Like many of my favoured Thai meals, muu ping (grilled pork) & khao niao (sticky rice)  is from the northeastern area of Isaan.
Sticky rice is eaten as a staple in Isaan and across the border into Laos, a handheld carbohydrate, eaten with the right hand to accompany meats and mop up dips and sauces.

The fatty slices of pork meat are marinated and grilled over coal, often on a streetside barbecue. The resulting pork is sweet, juicy and full of flavour – the perfect hand held meal, a stick of delicious glazed pork in one hand and a bag of sticky rice in the other.

A market stall selling grilled meats and fish

A market stall selling grilled meats and fish

Food markets and street vendors sell muu ping & khao niao all over the country, expect to pay from around ten baht per stick – more in Bangkok – and around five baht for a bag of sticky rice.  Cheap AND delicious!

Some useful words

Neung – one
Sawng – two
Aroy – delicious
Sai tung – take away (put in a bag)
Pai sed – special, as in the large size in at a foodcourt.
Tow rai? – how much

 

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Thai streetfood : Khai Jeow muu (thai style omelette with pork)

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A Thai omelette is a curious thing.

A mix of eggs, pork mince and a splash of soy sauce are poured into boiling hot oil, a ‘thai style’ omelette is different in appearance, ingredients and flavour.

Whereas a European omelette is a slow cooked even texture, the signs of a good Thai omelette are the variations in texture – Crispy dark edges with a light and fluffy middle, it can look more like a poppadum with blistered, glossy skin.

Khai Jeow muu

Khai Jeow muu

Khai jeow is served on top a mound of jasmine rice, with chilli sauce on the side, the thai condiment, sriracha – a tomato sauce, heavy with chilli and garlic – is perfect. If the flavours aren’t quite right for you, use the caddy of flavours on the restaurant table, called kreung prung. It’s not salty, or spicy enough a few spoons of prik nam pla (fish sauce with chilli) will round off the flavours. Aroy!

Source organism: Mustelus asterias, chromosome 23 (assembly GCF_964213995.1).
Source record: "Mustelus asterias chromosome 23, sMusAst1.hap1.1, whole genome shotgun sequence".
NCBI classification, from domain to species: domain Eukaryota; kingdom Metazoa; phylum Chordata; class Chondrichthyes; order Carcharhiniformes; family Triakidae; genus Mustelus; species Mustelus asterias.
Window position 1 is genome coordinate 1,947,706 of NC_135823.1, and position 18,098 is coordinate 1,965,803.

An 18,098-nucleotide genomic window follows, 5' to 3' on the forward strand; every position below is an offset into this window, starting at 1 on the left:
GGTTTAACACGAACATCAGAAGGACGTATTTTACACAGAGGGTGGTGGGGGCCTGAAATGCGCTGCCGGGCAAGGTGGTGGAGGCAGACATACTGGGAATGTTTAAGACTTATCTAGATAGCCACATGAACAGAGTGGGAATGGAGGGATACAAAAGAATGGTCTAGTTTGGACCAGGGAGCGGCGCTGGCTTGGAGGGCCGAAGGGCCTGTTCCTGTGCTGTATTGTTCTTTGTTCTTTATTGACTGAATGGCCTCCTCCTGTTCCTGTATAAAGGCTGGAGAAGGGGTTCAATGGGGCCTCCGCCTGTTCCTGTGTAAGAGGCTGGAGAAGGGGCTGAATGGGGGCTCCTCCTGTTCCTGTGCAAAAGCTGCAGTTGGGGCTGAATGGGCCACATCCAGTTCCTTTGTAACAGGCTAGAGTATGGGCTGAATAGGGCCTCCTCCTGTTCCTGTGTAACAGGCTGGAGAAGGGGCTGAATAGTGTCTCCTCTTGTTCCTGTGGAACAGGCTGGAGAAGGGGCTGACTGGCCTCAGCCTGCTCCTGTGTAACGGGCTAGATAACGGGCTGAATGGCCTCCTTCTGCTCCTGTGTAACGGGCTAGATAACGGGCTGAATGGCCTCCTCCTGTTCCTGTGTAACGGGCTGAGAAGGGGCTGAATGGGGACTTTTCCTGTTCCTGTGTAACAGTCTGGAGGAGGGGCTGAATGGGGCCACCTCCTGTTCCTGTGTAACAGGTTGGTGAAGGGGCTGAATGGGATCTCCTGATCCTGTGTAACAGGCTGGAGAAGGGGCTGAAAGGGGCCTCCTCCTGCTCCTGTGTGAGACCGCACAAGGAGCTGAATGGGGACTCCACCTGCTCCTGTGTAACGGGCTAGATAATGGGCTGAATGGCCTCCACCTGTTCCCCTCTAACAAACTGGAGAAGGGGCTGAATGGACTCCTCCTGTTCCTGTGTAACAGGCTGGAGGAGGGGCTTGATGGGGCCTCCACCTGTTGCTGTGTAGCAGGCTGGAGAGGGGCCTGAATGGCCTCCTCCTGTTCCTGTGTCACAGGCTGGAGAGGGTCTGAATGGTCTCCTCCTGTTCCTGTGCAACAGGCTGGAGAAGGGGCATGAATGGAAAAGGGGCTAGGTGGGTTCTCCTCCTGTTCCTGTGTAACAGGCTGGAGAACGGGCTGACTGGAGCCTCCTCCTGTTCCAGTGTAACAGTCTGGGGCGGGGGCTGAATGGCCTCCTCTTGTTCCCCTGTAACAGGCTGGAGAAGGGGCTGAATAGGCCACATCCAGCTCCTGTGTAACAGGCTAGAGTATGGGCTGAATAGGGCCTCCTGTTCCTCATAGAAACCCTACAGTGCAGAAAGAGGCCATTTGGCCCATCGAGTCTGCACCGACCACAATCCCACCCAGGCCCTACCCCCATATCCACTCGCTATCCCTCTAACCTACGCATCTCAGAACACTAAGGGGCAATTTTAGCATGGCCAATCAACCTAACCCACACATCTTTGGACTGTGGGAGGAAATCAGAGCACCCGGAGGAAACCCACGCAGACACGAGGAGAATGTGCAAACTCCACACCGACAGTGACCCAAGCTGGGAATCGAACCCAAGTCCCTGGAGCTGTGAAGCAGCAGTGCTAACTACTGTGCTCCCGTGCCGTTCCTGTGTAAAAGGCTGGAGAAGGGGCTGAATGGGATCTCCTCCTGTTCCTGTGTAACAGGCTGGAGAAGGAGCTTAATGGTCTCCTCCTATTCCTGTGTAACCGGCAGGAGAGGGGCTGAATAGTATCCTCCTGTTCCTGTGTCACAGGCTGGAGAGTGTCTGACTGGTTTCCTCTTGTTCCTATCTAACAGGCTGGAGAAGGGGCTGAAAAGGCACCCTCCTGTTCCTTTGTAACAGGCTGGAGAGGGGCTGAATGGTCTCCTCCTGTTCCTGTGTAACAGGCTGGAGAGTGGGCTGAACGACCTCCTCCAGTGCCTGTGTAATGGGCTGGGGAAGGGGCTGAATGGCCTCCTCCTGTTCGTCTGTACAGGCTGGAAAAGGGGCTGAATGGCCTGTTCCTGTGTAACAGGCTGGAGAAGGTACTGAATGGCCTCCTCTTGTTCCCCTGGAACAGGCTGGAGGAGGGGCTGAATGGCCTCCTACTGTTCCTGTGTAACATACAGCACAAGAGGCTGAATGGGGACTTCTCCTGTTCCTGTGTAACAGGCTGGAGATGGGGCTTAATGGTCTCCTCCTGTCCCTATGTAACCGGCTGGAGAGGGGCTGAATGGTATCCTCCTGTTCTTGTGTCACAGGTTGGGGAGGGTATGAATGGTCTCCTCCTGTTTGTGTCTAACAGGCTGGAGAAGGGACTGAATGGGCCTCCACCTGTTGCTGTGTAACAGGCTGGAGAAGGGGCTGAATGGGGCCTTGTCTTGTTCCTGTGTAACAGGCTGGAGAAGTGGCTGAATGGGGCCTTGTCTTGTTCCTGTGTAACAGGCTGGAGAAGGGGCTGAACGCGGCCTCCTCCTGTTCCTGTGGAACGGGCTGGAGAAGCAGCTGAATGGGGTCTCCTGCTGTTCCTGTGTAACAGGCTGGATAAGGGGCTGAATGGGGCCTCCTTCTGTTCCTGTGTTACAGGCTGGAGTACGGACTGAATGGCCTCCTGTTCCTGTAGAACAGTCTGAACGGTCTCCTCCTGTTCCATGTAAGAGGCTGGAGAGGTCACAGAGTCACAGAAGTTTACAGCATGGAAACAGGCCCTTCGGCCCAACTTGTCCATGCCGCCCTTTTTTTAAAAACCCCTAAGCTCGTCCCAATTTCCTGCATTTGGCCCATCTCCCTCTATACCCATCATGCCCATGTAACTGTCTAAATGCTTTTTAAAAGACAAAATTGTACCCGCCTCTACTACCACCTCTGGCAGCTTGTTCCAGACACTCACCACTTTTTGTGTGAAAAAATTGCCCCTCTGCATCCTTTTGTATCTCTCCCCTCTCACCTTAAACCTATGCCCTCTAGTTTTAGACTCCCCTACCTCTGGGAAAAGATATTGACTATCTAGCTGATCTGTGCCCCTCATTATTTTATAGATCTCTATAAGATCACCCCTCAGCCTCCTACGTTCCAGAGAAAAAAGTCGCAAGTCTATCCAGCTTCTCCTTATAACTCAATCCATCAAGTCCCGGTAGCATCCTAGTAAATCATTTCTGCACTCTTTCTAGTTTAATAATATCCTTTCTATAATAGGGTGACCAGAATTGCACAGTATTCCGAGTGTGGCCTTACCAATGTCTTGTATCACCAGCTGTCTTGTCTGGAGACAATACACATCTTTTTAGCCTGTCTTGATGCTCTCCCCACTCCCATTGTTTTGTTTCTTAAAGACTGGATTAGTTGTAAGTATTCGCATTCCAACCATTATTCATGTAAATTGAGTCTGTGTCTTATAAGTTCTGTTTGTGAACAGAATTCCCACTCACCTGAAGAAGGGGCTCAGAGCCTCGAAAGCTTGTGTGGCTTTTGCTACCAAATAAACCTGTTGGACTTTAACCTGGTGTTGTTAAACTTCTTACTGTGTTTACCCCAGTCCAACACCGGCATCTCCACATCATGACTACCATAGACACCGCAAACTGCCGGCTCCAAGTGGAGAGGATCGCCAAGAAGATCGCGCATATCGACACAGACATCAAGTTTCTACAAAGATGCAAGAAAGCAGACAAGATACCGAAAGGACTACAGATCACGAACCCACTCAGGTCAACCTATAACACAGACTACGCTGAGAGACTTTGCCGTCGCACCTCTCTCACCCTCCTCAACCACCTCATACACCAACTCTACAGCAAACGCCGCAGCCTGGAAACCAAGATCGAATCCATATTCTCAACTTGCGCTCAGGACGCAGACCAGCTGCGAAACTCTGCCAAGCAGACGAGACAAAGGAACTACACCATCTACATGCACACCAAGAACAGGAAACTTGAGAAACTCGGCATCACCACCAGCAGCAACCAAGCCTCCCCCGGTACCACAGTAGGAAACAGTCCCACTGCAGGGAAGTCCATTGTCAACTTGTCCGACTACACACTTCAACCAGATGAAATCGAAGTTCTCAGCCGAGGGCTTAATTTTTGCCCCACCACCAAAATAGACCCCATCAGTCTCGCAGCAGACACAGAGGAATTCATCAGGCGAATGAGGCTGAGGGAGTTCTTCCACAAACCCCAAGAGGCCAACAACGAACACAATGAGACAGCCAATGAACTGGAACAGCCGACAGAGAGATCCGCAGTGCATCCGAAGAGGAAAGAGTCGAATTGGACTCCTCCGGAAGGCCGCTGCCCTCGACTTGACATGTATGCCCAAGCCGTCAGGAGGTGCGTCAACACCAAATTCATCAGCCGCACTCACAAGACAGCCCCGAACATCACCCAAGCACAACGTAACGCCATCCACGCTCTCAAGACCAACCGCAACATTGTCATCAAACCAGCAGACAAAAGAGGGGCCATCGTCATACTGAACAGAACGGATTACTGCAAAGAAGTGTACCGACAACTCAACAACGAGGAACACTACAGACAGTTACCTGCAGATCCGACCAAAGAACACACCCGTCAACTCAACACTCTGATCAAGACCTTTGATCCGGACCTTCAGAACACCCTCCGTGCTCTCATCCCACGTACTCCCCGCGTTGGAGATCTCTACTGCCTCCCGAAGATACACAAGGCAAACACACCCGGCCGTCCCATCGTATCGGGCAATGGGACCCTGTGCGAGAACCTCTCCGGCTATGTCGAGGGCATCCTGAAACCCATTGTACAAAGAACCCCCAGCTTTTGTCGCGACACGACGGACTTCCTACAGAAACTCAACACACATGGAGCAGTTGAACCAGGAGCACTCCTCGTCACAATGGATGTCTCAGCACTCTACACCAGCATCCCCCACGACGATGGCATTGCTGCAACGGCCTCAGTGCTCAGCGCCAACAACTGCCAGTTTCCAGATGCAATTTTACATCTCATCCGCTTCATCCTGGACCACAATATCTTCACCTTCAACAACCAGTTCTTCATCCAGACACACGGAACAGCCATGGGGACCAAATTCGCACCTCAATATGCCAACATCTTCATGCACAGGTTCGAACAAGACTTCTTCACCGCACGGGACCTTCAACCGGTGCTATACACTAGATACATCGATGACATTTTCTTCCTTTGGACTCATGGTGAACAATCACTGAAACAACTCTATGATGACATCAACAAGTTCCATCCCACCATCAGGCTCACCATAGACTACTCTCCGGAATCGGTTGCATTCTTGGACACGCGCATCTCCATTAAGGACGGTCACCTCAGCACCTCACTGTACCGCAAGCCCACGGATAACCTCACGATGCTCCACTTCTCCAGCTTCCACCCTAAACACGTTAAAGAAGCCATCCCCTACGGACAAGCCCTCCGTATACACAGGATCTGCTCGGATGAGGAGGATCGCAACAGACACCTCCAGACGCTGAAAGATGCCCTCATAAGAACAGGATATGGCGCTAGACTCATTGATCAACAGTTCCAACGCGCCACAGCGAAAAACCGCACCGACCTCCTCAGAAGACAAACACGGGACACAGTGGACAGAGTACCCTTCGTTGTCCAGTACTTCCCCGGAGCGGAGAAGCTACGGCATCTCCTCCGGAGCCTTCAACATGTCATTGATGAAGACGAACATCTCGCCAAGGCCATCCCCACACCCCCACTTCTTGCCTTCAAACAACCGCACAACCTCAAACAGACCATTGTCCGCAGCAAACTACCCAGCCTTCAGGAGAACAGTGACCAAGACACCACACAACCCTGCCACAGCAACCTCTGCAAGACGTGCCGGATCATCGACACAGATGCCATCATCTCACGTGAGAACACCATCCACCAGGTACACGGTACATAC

It’s the Thai comfort food, and although I like it for breakfast it works just as well any time of the day.

Phrases worth knowing

mai phet – not spicy
phet nit nawy – a little bit spicy.
Phet mak – very spicy
Mai sai prik/sriracha/muu Khap – no chilli/chilli sauce/pork please (khap is only for males, females use ‘khaa’
Sai tung – take away  (literally means put in bag)
Pai sed –  when ordering it means the large size, or special – the difference is often around 10 baht on a street cart.
Tow rai? – how much.
Arroy! – delicious  

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Thai Streetfood : Yum Muu Yor (spicy sausage salad)

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Street food opportunities are abundant in Thailand, with carts and pop up street restaurants everywhere. When the cover of night falls, plastic chairs are whipped out in front of closed shops, people drink, eat and socialise on the street.

Thailand, the sausage champion of Asia and there are a few that the reasonably inquisitive traveller will more than likely stumble across. Sai oua, sia krok and muu yor.

Sai oua, a grilled coarse pork sausage made with big explosions of flavour and spice. Sia krok, a pinkish coloured fermented sour pork and rice sausage originating from the Eastern province of Isaan.

Muu yor is also a pork sausage but white in colour, and more rubbery in texture due to the cooking method being steaming as opposed to grilling. It’s got a clean flavour and smooth texture, it carries bigger, hard hitting flavours well.

Yum muu yor: Thai steamed sausage salad

Yum muu yor: Thai steamed sausage salad

Yum, in Thai refers to a spicy salad and moo yor is the main ingredient, to simplify, or anglicise it could be a ‘spicy steamed sausage salad’.